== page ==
Is it time for a truce in the “culture wars”?

Indiana’s Republican governor, Mitch Daniels, thought so – for about five minutes. Under outraged pressure from the Religious Right, he quickly reversed himself.

The drama began last week when Daniels told the right-wing Weekly Standard that it is time for the country to put social issues aside and deal with pressing economic concerns.

Daniels has been bandied about as a possible presidential contender for the GOP nomination in 2012. He hasn’t announced anything yet and may be just testing the waters. If so, he’s off to a bad start with the Religious Right, a core GOP constituency.

The next president, Daniels said “would have to call a truce on the so-called social issues. We’re going to just have to agree to get along for a little while.”

Daniels added that the country faces a “genuine national emergency” over spending and budgetary issues and that this means “maybe these things [social issues] could be set aside for a while. But this doesn’t mean anybody abandons their position at all. Everybody just stands down for a little while, while we try to save the republic.”

Religious Right leaders would have none of that. Tony Perkins, president of the Family Research Council, immediately went ballistic and accused Daniels of selling out the “pro-life” cause.

“Regardless of what the establishment believes, fiscal and social conservatism have never been mutually exclusive,” Perkins said. “Without life, there is no pursuit of happiness. Thank goodness the Founding Fathers were not timid in their leadership; they understood that ‘truce’ was nothing more than surrender.”

Mike Huckabee, former governor of Arkansas and a Religious Right favorite, also piled on.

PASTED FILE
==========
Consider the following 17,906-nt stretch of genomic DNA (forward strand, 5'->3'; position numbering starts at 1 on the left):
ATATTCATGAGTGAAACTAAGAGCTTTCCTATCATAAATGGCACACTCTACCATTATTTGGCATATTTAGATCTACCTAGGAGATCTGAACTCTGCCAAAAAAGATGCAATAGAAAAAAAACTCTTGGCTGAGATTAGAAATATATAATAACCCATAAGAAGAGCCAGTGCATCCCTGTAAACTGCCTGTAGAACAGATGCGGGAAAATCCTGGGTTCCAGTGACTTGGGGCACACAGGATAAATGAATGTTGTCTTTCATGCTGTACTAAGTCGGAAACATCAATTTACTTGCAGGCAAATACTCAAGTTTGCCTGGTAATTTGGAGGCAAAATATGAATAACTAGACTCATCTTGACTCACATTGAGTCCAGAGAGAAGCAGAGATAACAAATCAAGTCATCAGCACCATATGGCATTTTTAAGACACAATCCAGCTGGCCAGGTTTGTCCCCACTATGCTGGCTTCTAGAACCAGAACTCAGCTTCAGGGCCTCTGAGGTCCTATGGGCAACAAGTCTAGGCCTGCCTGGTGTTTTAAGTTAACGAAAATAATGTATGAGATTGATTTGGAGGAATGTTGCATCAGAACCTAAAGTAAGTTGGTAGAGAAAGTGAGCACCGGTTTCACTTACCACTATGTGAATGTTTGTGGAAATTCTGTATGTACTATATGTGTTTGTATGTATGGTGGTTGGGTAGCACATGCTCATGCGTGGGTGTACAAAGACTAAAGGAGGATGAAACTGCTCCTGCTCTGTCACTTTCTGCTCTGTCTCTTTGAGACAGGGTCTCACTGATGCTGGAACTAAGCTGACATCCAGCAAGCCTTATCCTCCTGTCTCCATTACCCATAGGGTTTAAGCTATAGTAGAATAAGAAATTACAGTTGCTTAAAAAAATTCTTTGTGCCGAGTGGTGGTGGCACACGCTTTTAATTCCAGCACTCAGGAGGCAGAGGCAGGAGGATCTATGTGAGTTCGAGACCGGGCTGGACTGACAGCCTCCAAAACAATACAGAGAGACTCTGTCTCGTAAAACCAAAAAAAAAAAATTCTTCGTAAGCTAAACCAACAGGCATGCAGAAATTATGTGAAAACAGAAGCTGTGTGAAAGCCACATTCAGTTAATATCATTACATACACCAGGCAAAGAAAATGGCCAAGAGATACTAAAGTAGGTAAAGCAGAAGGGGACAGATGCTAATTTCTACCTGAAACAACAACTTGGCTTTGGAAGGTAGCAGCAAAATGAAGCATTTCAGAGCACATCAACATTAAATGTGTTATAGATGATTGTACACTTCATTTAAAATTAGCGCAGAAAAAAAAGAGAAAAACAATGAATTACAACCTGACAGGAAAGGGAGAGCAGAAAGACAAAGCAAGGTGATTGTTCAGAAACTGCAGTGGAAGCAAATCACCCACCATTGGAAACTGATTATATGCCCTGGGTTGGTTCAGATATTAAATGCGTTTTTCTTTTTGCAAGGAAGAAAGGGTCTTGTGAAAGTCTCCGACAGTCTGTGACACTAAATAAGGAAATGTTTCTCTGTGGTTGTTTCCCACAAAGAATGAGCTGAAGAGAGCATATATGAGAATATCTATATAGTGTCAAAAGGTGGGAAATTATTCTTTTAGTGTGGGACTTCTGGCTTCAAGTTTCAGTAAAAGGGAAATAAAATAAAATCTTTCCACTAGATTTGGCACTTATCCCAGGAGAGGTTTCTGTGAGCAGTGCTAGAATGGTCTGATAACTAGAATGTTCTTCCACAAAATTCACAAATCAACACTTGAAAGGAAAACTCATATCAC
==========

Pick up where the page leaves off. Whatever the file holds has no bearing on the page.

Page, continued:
“A strong leader doesn’t need to focus myopically on one or two issues,” Huckabee, himself a failed presidential candidate, wrote on his Web site. “But a strong leader is willing to fight for and defend their principles while rising to meet new challenges and solve all of the existing systemic problems confronting us.”

What happened next isn’t surprising: Daniels stepped back from his comments. He said his remarks were just suggestions and added, “I picked the word truce because no one has to change their point of view. No one has to surrender.”

The irony is, Daniels didn’t really have to retreat. Most Americans agree with him. Recent polls have consistently shown issues like jobs, the economy and the deficit topping the list of voters’ concerns.

In a Gallup poll taken last month, 26 percent of respondents said the economy in general is their top concern. Unemployment came in second at 22 percent, while healthcare took 15 percent.

Down near the bottom of the list, at 4 percent, was “Ethics/Moral/Religious/Family Decline.”

The “culture war” issues – opposition to gay rights, legal abortion and church-state separation – have always been the obsession of the shock troops of the Religious Right and their leaders. Firmly convinced that God (who, conveniently, shares all of their right-wing political opinions) has ordained them to run everyone else’s lives, followers of the Religious Right constantly seek government power to enshrine their aggressive theology in law.

Most sensible Americans are mature enough to realize that in a nation of more than 300 million people and hundreds (if not thousands) of different faiths and philosophies, there will be some disagreement on moral issues. Their way of dealing with this is to respect differences, give a nod to diversity and not meddle in their neighbor’s private affairs.

But to the Religious Right, meddling in other people’s lives isn’t just recommended – it’s required. Their tiresome “my-way-or-the-highway” theology wedded to far-right politics is a recipe for division and discord – yet they claim the moral superiority to lord it over the rest of us.

Some of the Religious Right’s demands aren’t just divisive, they’re unrealistic. In Iowa, a group called the Iowa Family PAC has announced it won’t support Terry Branstad, the former GOP governor who is running for the seat again, even though he opposes legal abortion, opposes same-sex marriage and advocates policies favorable to homeschoolers.

Branstad’s crime?

He refuses to say he’ll issue an executive order overturning a 2009 ruling by the Iowa Supreme Court legalizing same-sex marriage. Here’s the rub: The governor doesn’t have the power to issue such orders.

Daniels’ quick retreat from an otherwise sensible proposal and the Iowa mix-up indicate that the Religious Right has lost none of its political punch. If anything, these groups are becoming more extreme and outlandish in their demands.

And, sadly, they seem to be a permanent fixture in this country -- much to the detriment of political discourse in America.